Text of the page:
Last year over 20 persons died at Ode-Irele, in Ondo State, and also Port Harcourt, in Rivers State. Traditionalists in the Ondo community were quick to attribute the deaths to the wrath of the gods. However, thereafter, due analysis by toxicologists confirmed that they died after consuming fake alcohol very high in methanol. “Methanol, a substance which can be used in fake brewing, may cause permanent blindness. Drinking alcohol containing these chemicals can cause nausea and vomiting, abdominal pain, drowsiness and dizziness. It can also lead to kidney or liver problems and even coma. This is why we medical practitioners urge individuals to stay away from alcohol or to drink in moderation,” says a medical scientist.
How to spot the fake products
Many consumers of alcoholic bitters find it difficult to spot the bad ones from the good brands. However, there are still easy and useful ways to identify inferior alcoholic bitters. According, Mr Obalum, people need to remember ‘the 4 Ps’ when buying any herbal liquor to drink; these are: Place, Price, Packaging and Product.
Place: Make sure you buy from a reputable supermarket, off licence or shop.
Price: If a deal looks too good to be true, it most probably is.
Packaging: Look out for: One, poor quality labelling, including things like spelling mistakes. Two, properly sealed caps. If the seal is broken, don’t drink it. Even if it is not illegal, it could have been tampered with. And three, fake bar codes. If you have an app on your mobile that scans bar codes, scan it and see if it’s listed as the correct product.
Product: Look out for fake versions of well-known brands and be wary of unusual brand names you haven’t seen before. If any alcohol tastes or smells bad, don’t drink it.
“Many fakers of herbal liquor are not thorough in packaging their bitters. They just go to the market, buy crude-looking empty containers, print a label, pour their concoction into these containers and then bring them to sell to consumers in the market. So people should be very careful and scrutinise the bitters they take because many of them could be poison in disguise,” advised Obalum.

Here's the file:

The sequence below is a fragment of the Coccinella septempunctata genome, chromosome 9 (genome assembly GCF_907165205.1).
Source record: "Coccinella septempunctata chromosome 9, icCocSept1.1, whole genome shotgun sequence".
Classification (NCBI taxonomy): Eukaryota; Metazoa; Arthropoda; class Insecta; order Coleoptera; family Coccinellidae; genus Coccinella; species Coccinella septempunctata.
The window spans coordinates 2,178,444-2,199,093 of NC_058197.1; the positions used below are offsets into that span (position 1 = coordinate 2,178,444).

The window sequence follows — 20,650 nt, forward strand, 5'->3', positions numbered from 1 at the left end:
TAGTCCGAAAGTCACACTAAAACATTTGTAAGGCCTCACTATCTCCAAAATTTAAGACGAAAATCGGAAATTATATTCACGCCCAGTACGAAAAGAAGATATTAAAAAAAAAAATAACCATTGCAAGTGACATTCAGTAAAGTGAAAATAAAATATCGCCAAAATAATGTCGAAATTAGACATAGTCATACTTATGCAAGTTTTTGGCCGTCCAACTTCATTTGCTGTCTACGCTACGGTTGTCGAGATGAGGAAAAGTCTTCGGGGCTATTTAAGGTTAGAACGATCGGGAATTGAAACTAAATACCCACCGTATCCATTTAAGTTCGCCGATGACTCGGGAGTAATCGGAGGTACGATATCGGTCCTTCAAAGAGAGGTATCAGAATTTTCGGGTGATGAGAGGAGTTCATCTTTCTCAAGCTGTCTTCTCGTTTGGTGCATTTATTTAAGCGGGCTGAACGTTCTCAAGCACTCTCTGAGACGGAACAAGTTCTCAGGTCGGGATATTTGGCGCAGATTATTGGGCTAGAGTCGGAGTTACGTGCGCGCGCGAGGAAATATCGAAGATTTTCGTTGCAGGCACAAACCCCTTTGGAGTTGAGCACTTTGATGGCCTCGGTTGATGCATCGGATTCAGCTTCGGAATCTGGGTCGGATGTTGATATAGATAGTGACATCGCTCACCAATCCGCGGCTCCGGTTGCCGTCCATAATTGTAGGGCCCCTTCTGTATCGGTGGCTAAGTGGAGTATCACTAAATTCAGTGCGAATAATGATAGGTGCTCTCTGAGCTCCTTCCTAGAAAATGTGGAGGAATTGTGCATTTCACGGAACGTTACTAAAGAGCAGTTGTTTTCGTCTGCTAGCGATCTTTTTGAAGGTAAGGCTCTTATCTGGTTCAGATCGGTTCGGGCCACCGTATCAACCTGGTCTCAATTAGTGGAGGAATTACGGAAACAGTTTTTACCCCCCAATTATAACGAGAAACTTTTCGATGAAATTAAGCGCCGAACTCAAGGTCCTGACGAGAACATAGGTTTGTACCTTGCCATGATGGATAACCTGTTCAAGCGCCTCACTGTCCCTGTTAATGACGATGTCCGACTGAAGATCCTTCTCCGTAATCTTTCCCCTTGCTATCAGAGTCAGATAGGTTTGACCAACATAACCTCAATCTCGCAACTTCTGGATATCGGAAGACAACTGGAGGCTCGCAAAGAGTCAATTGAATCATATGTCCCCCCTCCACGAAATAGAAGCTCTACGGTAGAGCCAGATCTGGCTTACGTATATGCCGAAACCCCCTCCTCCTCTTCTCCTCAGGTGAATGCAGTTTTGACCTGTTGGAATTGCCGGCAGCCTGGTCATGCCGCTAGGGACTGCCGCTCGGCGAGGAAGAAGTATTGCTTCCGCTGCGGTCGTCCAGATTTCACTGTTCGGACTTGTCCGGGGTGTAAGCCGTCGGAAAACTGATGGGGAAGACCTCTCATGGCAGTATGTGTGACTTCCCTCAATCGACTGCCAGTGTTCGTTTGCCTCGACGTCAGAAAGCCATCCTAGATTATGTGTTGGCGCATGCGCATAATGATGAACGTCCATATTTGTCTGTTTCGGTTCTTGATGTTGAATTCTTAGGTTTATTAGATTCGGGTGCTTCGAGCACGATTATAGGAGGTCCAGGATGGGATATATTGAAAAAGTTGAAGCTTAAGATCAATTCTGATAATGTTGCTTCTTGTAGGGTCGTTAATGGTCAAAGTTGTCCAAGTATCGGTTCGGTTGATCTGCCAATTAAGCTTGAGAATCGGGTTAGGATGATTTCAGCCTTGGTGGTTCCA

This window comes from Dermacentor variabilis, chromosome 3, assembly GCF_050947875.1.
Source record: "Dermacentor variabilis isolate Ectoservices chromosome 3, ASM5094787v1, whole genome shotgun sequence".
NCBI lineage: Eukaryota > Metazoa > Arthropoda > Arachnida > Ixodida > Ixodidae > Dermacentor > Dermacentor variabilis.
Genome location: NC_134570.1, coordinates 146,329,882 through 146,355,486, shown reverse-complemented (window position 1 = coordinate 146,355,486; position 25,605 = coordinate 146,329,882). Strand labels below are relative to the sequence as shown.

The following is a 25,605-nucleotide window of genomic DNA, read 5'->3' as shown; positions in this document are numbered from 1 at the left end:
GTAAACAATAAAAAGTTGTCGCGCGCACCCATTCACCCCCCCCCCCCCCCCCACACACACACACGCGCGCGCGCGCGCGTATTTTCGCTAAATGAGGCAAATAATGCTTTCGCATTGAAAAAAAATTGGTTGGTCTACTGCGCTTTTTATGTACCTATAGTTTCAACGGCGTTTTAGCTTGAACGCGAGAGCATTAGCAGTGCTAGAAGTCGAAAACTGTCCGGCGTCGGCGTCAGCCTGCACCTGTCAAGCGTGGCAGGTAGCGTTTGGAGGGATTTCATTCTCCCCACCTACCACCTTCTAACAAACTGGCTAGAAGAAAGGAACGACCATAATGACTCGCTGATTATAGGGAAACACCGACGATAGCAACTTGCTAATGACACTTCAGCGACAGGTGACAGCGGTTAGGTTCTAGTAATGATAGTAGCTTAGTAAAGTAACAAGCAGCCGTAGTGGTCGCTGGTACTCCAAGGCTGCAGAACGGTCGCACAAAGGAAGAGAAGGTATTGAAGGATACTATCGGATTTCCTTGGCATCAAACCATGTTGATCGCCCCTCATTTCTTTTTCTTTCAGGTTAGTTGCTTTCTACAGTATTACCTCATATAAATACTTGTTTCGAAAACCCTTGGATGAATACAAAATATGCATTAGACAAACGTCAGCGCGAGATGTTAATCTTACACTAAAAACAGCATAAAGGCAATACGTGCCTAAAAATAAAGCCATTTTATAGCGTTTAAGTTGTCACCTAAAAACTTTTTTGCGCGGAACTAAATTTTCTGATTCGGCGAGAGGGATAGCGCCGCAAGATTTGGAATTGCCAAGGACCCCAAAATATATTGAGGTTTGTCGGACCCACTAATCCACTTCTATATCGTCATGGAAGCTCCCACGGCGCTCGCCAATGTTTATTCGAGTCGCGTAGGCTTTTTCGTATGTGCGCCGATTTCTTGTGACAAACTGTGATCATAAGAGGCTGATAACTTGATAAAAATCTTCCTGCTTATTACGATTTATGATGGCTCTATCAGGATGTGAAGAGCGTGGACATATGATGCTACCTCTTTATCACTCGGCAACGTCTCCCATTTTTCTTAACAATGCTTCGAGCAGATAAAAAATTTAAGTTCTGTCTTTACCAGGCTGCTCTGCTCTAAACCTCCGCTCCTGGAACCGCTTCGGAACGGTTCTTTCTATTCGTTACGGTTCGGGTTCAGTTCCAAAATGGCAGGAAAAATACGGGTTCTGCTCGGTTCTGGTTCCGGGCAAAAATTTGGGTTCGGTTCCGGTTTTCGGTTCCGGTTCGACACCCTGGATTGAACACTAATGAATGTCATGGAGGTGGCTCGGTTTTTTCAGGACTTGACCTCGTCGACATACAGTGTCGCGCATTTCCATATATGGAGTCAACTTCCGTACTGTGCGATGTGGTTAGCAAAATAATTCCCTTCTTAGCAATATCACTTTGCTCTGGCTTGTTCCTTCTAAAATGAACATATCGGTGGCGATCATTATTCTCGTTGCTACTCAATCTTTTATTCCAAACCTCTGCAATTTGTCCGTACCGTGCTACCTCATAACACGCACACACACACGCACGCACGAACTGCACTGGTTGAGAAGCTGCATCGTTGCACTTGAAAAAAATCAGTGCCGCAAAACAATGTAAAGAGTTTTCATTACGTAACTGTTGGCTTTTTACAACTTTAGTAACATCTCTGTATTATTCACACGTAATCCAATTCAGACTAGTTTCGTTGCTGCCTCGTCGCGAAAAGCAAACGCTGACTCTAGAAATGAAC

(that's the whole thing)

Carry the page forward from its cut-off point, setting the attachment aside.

‘Beware of alcohol generally’- Medical experts warn
Generally, herbal medicines are believed to be mild, efficacious and not having much side effects. This belief coupled with its lower costs as compared with conventional orthodox medications is a major reason for the popular patronage of herbal medicinal products in Nigeria. Medical experts are unequivocal on the efficacy of ‘Bitters’. They have agreed, after thorough research discovered, that ‘Bitters’ as a drink contains lots of antioxidants that helps build the body’s immune system. However, medical practitioners have refused to endorse the mixture of bitters with alcohol.
“There hasn’t been a lot of research on alcoholic bitters here in Nigeria; because alcohol is not good at all”, said Dr. Odionye. “Chronic intake of alcohol can lead to addiction which can degenerate into frustration, depression and Alzheimer. Alcohol is also linked with liver and kidney failure, hypertension and diabetes. We doctors don’t encourage intake of alcoholic bitters, because many of them with alcoholic contents of up to over 25 per cent and 32 per cent are way above the WHO recommended dosage of alcohol consumption.”
Also another expert, Ben Oki, a pharmacist, also agreed that despite the importance of herbal medicines, they can cause severe toxicity or complications and even death. He contended that although some of the bitters were made from natural herbs, they could damage the body system.
According to Mr Oki, most of the local bitters are not safe as their components or constituents are not known because they did not pass through pharmaceutical test. “people consume these bitters, especially the ones that are not registered, thereby exposing their kidneys to potential damage. I advise people to always patronise orthodox medicine rather than roadside herbal liquor,” he said.